April 12, 2010 10:48 am at 10:48 am |
  4. mintJulip

    If we are going to force McDonnel to include slavery language in his Confederate History Month proclamation we might as well force him to also include Lincoln's war crimes against the South.

    April 12, 2010 10:48 am at 10:48 am |
  5. Al Bluengreenenbrownenburger

    Out of curiosity, what were the positives of the Confederacy? I can't think of even one, and I know that part of American history quite well.

    What's there to celebrate? That your ancesters tore apart the United States in defense of a horrible institution?

    April 12, 2010 10:49 am at 10:49 am |
  6. TimThorp

    Gov. Barbour seems to have trouble stringing 2 coherent sentences together that make any sense. I would call that a "nit" trying to defend a "diddly" lost cause. Ehem, speaking of lost causes: wasn't the Confederacy a lost cause as well. With and without the slavery question. And yes, Mr. Governor Barbour, it was a grave omission on Gov. McDonnell's part to not even mention the evil of American slavery. Gov. McDonnell sure saw his mistake and apologized for it. How come you think, that you have to set him straight? Nit !!

    April 12, 2010 10:50 am at 10:50 am |
  7. get real

    Haley Barbour is a nit! Enjoy your Confederacy Appreciation Month. Oh, the good ole days when we could sell people.

    April 12, 2010 10:50 am at 10:50 am |
  8. Tony in Maine

    Have another swig of bourbon, Haley.

    Gotta love how the Republicans, who should be on the verge of a good year, keep shooting themselves in the foot. Between the Tea Baggers, an inept executive director, and the good ole boys like Barbour, the Party of No could repeat last election.

    April 12, 2010 10:51 am at 10:51 am |
  9. Pepou

    This event is abject and shows that racism unfortunately is alive and well in this country.

    April 12, 2010 10:51 am at 10:51 am |
  10. Canadian living amongst u

    Wow, just wow....

    Are all white people this callous and unfeeling?

    To all those that think this guy comments are okay, try this – close your eyes and imagine your mother or children being sold like cattle, beaten unmercifully and treated sub-human all for the sake of profits.

    The US has a disgusting history of abusing and murdering people with brown and dark brown skin.

    Where are the reparations? 40 acres and a mule.

    April 12, 2010 10:53 am at 10:53 am |
  11. gregsconnection

    Funny they are. The President and a very Democrat Secretary of State both fully support the slave trade of 2010. Look it up on the State Dept web site. Most of the Middle East (Kuwait where I live working for the US Govt) are Tier-3 Trafficking In Persons violators. By US Federal law the ONLY thing the USA can do here is provide humanitarian aid without an annual President exception to policy. It really does not matter if the USA first black President singed the wavior or not. If he did his signature is indirectly leading to deaths in Kuwait. If he didn't the slaves the do all the work here are still being raped, tossed out 8th floor windows with hands and feet tied (officially sucide), and never paid after they get here and their passports are taken away 'for safe keeping'. Come on America wake up and look at where the USA is headed...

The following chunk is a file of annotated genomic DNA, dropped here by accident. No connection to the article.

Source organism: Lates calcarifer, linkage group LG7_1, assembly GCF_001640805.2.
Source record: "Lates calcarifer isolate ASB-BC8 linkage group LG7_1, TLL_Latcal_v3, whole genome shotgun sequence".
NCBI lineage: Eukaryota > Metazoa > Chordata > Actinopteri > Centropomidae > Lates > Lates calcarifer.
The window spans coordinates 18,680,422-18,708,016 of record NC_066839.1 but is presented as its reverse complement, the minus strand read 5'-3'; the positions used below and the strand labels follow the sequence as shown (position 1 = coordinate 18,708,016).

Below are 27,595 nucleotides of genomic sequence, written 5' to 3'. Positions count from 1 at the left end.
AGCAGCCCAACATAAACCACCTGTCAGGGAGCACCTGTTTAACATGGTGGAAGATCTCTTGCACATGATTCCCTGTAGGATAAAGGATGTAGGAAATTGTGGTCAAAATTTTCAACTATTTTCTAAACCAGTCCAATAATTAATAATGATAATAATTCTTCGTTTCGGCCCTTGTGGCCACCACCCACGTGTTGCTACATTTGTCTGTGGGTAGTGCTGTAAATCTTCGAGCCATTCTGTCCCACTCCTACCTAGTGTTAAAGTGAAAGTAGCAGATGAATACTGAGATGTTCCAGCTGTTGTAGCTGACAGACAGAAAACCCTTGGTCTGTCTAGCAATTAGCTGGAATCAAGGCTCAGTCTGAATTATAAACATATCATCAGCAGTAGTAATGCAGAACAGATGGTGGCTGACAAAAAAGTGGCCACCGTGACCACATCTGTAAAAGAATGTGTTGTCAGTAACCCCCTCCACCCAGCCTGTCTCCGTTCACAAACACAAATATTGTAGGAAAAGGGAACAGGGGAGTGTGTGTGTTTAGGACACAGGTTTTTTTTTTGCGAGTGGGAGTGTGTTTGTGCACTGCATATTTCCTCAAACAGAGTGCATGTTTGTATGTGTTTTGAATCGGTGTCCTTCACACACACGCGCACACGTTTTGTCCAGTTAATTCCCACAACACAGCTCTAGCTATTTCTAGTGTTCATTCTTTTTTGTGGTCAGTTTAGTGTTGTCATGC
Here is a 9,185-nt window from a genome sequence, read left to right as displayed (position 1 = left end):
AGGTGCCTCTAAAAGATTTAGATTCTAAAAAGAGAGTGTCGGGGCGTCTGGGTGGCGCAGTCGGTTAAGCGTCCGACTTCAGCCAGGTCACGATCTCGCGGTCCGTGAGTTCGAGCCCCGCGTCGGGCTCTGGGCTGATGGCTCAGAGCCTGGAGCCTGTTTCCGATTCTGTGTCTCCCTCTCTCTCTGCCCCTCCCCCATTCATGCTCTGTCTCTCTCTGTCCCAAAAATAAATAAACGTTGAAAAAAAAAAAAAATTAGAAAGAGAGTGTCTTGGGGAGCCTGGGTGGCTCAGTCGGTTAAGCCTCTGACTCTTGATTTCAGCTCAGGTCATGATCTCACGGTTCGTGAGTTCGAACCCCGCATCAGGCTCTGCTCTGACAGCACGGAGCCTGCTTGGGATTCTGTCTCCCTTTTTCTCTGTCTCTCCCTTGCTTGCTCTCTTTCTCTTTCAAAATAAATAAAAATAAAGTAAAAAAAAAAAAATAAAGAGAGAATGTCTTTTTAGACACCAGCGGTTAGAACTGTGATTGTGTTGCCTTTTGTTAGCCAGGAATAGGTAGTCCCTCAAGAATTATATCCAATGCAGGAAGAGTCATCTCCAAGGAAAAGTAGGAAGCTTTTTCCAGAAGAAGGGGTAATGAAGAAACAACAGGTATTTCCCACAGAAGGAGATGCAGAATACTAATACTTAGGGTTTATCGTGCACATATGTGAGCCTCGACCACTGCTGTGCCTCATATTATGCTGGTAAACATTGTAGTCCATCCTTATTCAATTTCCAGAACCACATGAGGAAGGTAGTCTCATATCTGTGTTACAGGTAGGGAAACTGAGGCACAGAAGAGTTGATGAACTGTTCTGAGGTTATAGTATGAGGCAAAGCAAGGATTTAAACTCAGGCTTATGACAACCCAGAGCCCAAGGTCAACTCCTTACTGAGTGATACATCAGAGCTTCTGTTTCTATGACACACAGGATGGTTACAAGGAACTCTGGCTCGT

April 12, 2010 10:54 am at 10:54 am |
  12. BReal123

    I am enjoying the GOP backpedaling trying to say that this is a post racial country and we should not be eyeing these issues as concerns anymore. When people are standing in the Capitol area shouting racial slurs at our president instead of just a healthy criticism I believe that post racial is not in our vocabulary as a nation yet. Just my opinion.

    April 12, 2010 10:55 am at 10:55 am |
  13. Oompa Loompa

    I think what he's saying is it isn't necessary in this modern day to have to provide the post script that slavery occurred in this country. The hoopla regarding the omission is diddly. You can't go through a single day in this life where someone in a prominent position is offended because another doesn't publically add a post script about the plight of blacks in America for the past 200 years. Geez people, at what point does this become history and we all move on? What do the rest of us owe you?

    April 12, 2010 10:55 am at 10:55 am |
  14. sensible Cape Coral FL

    To disguise the institution of slavery as heritage when in fact it is
    the expression of greed and hatred is beyond any understanding. What has become of the Republican Party?

    April 12, 2010 10:55 am at 10:55 am |
  15. andy

    democrats are idiots. They contiune to push stupid issues like this while they destroy the country and send us deeper in debt. They hide behind stuff like this so no one will pay attention to their inability to do any real work in Washington.

    April 12, 2010 10:58 am at 10:58 am |
  16. dj WAZU

    McDonnell apologizes for initial proclamation and added
    "The failure to include any reference to slavery was a mistake, and for that I apologize to any fellow Virginian who has been offended or disappointed," McDonnell said last week.

    Common sense in not so common now is it? Especially in the republican party!

    April 12, 2010 10:59 am at 10:59 am |
  17. Accountability In American Society

    Haley Barbour is trying to blow the "dog whistle".